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Gloucestershire Business News

Chancellor's plan - The business verdict

A new Jobs Support Scheme - the successor to furlough support - was the headline announcement of Chancellor Rishi Sunak's winter economic announcement.

Yesterday's package, designed to help protect jobs and businesses over the next few months with the cases of coronavirus rising, also included extended deadlines to pay back loans and tax bills plus a delay in ending the reduced VAT for hospitality and tourism.

But what did business leaders make of the announcement? Punchline-Gloucester.com canvassed opinion.

Claire Ralph, Business West policy manager

"The Government's latest intervention to help businesses and the economy endure the next six months' of covid-19 restrictions is likely to be inadequate to stave off widespread unemployment within the South West region, but Business West welcomes extensions to employment support and assistance for business cash flow.

"There is a concern for how useful the Jobs Support Scheme will be for particularly badly affected sectors of our regional economy such as aerospace, the night time economy and cultural and heritage industries.

"The scale of the announcement was very much smaller than those made in July and March, and comes at a time when businesses face unprecedented levels of uncertainty with the end of the transition phase.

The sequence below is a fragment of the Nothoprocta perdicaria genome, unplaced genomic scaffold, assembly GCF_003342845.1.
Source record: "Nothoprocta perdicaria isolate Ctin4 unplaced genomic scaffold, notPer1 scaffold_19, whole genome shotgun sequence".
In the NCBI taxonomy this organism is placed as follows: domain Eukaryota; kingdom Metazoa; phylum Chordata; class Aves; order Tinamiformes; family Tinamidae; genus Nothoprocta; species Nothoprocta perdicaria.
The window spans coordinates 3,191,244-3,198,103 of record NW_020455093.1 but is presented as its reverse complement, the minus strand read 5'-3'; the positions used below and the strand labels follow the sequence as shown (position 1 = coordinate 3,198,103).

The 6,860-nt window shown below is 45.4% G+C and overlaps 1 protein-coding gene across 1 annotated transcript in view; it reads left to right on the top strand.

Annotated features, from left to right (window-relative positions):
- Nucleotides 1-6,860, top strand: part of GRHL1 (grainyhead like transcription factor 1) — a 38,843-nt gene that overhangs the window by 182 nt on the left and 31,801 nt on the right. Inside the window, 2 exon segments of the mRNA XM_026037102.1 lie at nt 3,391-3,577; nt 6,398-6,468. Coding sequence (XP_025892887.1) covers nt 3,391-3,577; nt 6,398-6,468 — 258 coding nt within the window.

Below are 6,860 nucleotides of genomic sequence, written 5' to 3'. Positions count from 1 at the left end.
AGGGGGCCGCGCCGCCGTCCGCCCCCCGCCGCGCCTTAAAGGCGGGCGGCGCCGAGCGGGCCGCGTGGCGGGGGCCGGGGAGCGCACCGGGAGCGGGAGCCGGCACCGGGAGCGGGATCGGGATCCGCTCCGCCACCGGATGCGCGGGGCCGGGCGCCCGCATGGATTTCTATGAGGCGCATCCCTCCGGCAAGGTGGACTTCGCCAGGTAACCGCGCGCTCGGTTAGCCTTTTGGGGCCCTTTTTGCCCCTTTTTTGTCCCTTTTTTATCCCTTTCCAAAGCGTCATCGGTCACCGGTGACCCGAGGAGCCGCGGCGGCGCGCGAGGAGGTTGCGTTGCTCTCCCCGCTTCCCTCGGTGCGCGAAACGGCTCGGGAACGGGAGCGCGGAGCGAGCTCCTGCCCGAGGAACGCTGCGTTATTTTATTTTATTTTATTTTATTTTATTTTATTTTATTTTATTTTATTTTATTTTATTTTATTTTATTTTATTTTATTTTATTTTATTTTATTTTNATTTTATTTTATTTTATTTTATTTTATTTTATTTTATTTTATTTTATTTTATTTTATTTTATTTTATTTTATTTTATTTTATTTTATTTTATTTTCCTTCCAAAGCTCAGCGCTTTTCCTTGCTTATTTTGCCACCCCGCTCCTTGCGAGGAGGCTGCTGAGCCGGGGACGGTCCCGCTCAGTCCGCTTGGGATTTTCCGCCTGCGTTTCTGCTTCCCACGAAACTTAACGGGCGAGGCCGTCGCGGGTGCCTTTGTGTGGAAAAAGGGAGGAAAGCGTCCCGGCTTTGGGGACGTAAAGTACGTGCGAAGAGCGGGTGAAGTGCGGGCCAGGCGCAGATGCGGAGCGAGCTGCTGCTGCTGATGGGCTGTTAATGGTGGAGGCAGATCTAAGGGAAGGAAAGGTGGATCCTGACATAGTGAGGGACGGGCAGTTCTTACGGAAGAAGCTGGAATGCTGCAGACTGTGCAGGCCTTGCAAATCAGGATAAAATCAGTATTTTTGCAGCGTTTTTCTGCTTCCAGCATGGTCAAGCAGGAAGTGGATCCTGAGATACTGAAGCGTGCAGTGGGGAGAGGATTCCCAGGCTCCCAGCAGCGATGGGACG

"The schemes are welcome, if a bit overdue and we hope it will help some employers and businesses make it through to spring 2021."

James Calder, Society of Independent Brewers chief executive

"Without targeted support for the beer, brewing and broader hospitality industry, which has been specifically targeted by new restrictions, then we will see widespread business closures of breweries and pubs.

"Breweries have not had access to any of the business grants available to other hospitality businesses and to avoid further business closures it essential that a targeted support package is introduced by government.

"Equally, while the extension of the VAT cut for hospitality is welcome for many pubs, it does not apply to beer or alcohol sales so is not available to wet-led community pubs which do not serve food.

"Breweries and wet-led pubs are once again being left behind by the Chancellor's measures and without urgent support many will not survive the vital Christmas period."

Emma McClarkin, British Beer & Pub Association chief executive

"Some elements of the Chancellor's plan tare welcome but do not go nearly far enough to save the thousands of pubs and jobs that we have highlighted are at serious risk.

"The VAT cut extension on food and soft drinks will help our sector and it is great to see the Chancellor answer our urgent call for this. But the extension is only for six weeks and only takes us through to the end of the current restrictions - it needs to be much longer to help our sector recover.

"Furthermore, where those pubs and bars that are not food focused are concerned, the Chancellor has missed a golden opportunity to extend the VAT cut to include alcohol.

"It is very concerning to see the Chancellor not extend the business rates relief for pubs. Pubs now face a cliff edge come March 2021 where they will have to pay on average £25,000 each per rate paying pub.

"We need the Government to recognise that consumer confidence is fragile and the additional restrictions that could be in place for a further six months will only make this worse."

Kate Nicholls, UKHospitality chief executive